UPDATED: The Derp is Strong with Scott Gottlieb AGAIN (and yes, I'm taking the bait)

On Thursday, both Richard Mayhew and myself (as well as others via Twitter) thoroughly debunked American Enterprise Institute Fellow Scott Gottlieb (MD)'s incredibly misleading tweet about the number of ACA exchange enrollments.

Well, today he's decided to double down:

1.8% of the U.S. Population sign up for #Obamacare through Healthcare.Gov by the end of open enrollment; 6M Enrollees.

— Scott Gottlieb, MD (@ScottGottliebMD) December 20, 2015

Wow. The level of derp here is astonishing, and Gottlieb is clearly trolling, but what the hell:

  • In addition to the 6 million who have actively enrolled via HC.gov, over 1 million more have been confirmed to have enrolled via the state exchanges.
  • In addition, another 3 million or so more have almost certainly been automatically re-enrolled via HC.gov.
  • In addition, another 1-2 million more have almost certainly been enrolled (actively or automatically) via the state exchanges.

That, once again, is a good 11 million or more (potentially as high as 12 million) who have already been enrolled/re-enrolled to date, either actively or automatically.

So, you know, that 1.8% is actually likely more like 3.5% or so as of today.

Next up: "Open enrollment" has not ended whatsoever; it's only ended for January 1st coverage...and even then, only for most states (Massachusetts, Rhode Island and Washington State still have until Wednesday, while some residents of Colorado and Tennessee still have until New Year's Eve). Plus, there's up to 1 million people who could still potentially be enrolled in time for January coverage via HC.gov.

All that aside, of course, there's still 6 more weeks before the end of 2016's Open Enrollment period for people to enroll in coverage starting on either February 1st (12/18 - 1/15 in most states) or March 1st (1/16 - 1/31 in most states).

Obviously I have no idea how accurate or not my 14.7 million projection will end up being, but assuming I'm correct and that roughly 90% of those folks actually pay their premiums, that's 13.2 million people who'll be enrolled in effectuated ACA exchange policies for at least part of 2016...or over 4.1% of the total population. Even if you assume an end-of-year attrition down to around 12.2 million, that would still be 3.8%.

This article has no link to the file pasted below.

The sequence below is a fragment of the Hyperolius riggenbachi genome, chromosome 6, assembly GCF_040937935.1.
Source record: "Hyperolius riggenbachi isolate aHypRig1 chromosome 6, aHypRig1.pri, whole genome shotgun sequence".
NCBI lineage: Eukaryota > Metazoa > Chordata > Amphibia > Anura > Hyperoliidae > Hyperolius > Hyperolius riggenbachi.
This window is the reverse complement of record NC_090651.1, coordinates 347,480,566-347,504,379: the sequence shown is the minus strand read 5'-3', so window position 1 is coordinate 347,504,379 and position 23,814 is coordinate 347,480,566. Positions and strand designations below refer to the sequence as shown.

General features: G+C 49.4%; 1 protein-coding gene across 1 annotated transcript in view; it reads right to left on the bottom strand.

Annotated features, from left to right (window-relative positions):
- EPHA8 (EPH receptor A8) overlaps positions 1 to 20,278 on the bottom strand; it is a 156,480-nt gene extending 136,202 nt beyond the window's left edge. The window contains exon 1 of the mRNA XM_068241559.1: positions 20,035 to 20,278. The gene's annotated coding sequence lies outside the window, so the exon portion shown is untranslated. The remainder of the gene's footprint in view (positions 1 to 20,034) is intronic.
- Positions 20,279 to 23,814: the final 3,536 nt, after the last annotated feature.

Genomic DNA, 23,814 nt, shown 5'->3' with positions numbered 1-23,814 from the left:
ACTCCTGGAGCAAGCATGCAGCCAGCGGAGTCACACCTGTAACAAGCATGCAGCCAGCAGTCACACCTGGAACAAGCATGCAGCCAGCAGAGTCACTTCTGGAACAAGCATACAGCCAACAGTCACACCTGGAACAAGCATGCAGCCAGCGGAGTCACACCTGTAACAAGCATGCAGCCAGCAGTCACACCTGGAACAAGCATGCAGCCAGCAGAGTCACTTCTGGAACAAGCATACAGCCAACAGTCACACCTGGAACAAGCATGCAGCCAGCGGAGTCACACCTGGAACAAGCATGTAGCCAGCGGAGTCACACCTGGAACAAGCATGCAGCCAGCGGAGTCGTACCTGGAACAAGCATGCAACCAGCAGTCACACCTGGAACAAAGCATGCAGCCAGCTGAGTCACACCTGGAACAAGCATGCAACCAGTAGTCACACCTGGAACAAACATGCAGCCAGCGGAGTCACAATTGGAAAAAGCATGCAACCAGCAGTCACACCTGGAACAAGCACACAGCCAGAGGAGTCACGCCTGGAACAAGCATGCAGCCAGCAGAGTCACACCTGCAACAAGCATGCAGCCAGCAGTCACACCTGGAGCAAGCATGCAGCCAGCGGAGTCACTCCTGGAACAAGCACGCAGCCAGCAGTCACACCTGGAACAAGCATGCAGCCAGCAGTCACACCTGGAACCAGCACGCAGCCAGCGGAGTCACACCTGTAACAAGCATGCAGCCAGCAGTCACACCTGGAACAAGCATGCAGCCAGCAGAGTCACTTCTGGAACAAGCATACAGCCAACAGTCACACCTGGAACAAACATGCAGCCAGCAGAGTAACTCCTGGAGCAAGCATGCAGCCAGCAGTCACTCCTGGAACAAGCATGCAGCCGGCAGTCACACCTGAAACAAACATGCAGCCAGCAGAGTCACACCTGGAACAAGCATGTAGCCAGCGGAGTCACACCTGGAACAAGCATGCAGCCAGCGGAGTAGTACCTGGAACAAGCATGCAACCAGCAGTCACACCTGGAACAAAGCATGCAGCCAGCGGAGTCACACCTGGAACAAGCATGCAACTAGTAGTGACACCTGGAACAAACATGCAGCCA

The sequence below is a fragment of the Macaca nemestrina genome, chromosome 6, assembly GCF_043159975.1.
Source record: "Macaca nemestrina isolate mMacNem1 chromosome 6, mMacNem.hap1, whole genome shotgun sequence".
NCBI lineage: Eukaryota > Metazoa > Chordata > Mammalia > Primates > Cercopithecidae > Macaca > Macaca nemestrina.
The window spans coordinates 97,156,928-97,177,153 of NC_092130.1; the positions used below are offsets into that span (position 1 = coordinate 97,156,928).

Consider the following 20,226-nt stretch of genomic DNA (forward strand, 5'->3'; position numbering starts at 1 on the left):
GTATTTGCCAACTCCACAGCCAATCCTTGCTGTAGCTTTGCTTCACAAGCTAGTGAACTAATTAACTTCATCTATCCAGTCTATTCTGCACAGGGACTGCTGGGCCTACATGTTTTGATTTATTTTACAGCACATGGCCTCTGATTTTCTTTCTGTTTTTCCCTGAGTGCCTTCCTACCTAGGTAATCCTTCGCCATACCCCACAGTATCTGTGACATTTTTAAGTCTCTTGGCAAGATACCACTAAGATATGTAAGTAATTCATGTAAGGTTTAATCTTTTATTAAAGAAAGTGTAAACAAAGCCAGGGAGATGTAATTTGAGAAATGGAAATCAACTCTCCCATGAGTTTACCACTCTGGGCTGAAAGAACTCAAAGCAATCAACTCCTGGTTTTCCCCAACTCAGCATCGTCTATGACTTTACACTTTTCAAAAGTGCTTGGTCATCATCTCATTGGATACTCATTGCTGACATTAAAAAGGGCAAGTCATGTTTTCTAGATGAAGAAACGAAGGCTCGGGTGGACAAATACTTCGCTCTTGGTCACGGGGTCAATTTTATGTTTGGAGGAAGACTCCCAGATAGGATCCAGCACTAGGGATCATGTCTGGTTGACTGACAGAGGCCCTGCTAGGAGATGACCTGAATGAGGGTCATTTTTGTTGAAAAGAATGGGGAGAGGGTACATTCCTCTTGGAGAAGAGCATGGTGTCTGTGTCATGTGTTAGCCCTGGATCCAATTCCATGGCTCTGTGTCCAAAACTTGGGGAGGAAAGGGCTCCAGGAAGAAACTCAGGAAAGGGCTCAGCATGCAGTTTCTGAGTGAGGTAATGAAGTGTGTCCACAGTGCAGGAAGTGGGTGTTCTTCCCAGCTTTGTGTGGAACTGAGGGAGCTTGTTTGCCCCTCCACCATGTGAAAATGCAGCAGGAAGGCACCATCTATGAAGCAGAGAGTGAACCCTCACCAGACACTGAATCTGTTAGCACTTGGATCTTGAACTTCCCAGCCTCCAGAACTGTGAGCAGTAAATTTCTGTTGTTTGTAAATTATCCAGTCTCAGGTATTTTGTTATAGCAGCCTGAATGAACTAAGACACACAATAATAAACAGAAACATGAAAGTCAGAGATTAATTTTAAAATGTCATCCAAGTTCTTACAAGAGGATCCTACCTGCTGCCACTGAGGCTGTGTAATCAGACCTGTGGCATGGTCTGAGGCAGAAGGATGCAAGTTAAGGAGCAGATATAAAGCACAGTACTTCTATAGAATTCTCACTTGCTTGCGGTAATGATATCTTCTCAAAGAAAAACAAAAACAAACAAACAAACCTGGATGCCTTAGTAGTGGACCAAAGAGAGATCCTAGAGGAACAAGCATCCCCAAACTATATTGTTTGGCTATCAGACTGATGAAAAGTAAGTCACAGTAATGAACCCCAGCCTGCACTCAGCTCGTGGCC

Hell, even if the end-of-year tally ends up being the HHS Dept's. likely-lowballed 10.0 million figure, that'd still be 3.1% of the U.S. population.

Is this number considerably less than the 21 million or so who the CBO was projecting earlier this year? Yes, it is...in large part because the 5 million or so people who the CBO thought would lose their EMPLOYER-based policies (and thus be "forced" onto the ACA exchanges) didn't happen. *doesn't appear to be happening. This is A GOOD THING.

Somehow I don't think Dr. Gottlieb will be tweeting about this issue after the auto-renewals are lumped in...but if he does, you can be sure that his tweets will be utterly full of crap in some other fashion.

*UPDATED to clarify: It's still too soon to tell what the net ESI coverage number for 2015 is.

UPDATE: In addition, of course, as mic08n64 notes in the comments, the ACA exchanges were never intended to enroll the entire population of the United States, for God's sake. Here's who you can't count as potential exchange enrollees:

Of course, there's a lot of overlap for some of thsoe groups (for instance, about 12 million people are enrolled in both Medicaid and Medicare), but when you subtract all of these folks, guess who that leaves? Potentially up to around 32 million people, give or take:

  • The 9 million who are already covered via ACA exchange policies
  • The 8 million who are already covered via off-exchange individual policies
  • About 7 million uninsured people who are eligible for ACA exchange tax credits
  • Around 3.5 million uninsured people who can enroll via the ACA exchanges at full price if they wish
  • Around 4.5 million uninsured

Based on that, the actual exchange enrollment rate is more like 35% of the potential eligible, give or take.

Now, you can certainly criticize the exchanges for only enrolling a bit more than 1/3 of their potential maximum....but 35% is still a hell of a lot more than 1.8%.